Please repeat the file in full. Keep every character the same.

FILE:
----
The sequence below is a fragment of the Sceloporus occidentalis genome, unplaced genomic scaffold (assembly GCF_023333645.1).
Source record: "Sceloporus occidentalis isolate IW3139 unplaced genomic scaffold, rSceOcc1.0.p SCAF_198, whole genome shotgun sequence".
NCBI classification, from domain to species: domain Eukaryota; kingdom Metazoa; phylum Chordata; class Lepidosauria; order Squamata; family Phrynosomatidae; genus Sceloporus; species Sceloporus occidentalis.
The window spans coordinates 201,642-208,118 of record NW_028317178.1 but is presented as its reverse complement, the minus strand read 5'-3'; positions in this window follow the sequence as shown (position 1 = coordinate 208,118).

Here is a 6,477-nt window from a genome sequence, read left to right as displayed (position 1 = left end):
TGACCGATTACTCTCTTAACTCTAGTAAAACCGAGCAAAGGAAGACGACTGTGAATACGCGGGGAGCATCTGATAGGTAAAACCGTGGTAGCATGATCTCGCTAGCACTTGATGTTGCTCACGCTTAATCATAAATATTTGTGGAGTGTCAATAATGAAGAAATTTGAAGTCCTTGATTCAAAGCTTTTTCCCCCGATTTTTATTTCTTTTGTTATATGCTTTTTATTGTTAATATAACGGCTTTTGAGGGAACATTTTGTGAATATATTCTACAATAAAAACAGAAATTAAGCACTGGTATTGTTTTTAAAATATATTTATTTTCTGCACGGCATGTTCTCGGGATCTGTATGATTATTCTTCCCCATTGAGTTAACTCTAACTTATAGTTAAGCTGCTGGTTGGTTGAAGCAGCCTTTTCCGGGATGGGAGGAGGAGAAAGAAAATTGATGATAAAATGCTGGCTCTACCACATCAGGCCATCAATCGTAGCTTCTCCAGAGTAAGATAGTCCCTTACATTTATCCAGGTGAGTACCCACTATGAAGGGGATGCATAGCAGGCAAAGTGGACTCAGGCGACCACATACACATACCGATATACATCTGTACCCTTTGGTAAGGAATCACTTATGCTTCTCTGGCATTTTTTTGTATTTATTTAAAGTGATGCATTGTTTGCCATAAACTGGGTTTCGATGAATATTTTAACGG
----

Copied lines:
The sequence below is a fragment of the Sceloporus occidentalis genome, unplaced genomic scaffold (assembly GCF_023333645.1).
Source record: "Sceloporus occidentalis isolate IW3139 unplaced genomic scaffold, rSceOcc1.0.p SCAF_198, whole genome shotgun sequence".
NCBI classification, from domain to species: domain Eukaryota; kingdom Metazoa; phylum Chordata; class Lepidosauria; order Squamata; family Phrynosomatidae; genus Sceloporus; species Sceloporus occidentalis.
The window spans coordinates 201,642-208,118 of record NW_028317178.1 but is presented as its reverse complement, the minus strand read 5'-3'; positions in this window follow the sequence as shown (position 1 = coordinate 208,118).

Here is a 6,477-nt window from a genome sequence, read left to right as displayed (position 1 = left end):
TGACCGATTACTCTCTTAACTCTAGTAAAACCGAGCAAAGGAAGACGACTGTGAATACGCGGGGAGCATCTGATAGGTAAAACCGTGGTAGCATGATCTCGCTAGCACTTGATGTTGCTCACGCTTAATCATAAATATTTGTGGAGTGTCAATAATGAAGAAATTTGAAGTCCTTGATTCAAAGCTTTTTCCCCCGATTTTTATTTCTTTTGTTATATGCTTTTTATTGTTAATATAACGGCTTTTGAGGGAACATTTTGTGAATATATTCTACAATAAAAACAGAAATTAAGCACTGGTATTGTTTTTAAAATATATTTATTTTCTGCACGGCATGTTCTCGGGATCTGTATGATTATTCTTCCCCATTGAGTTAACTCTAACTTATAGTTAAGCTGCTGGTTGGTTGAAGCAGCCTTTTCCGGGATGGGAGGAGGAGAAAGAAAATTGATGATAAAATGCTGGCTCTACCACATCAGGCCATCAATCGTAGCTTCTCCAGAGTAAGATAGTCCCTTACATTTATCCAGGTGAGTACCCACTATGAAGGGGATGCATAGCAGGCAAAGTGGACTCAGGCGACCACATACACATACCGATATACATCTGTACCCTTTGGTAAGGAATCACTTATGCTTCTCTGGCATTTTTTTGTATTTATTTAAAGTGATGCATTGTTTGCCATAAACTGGGTTTCGATGAATATTTTAACGG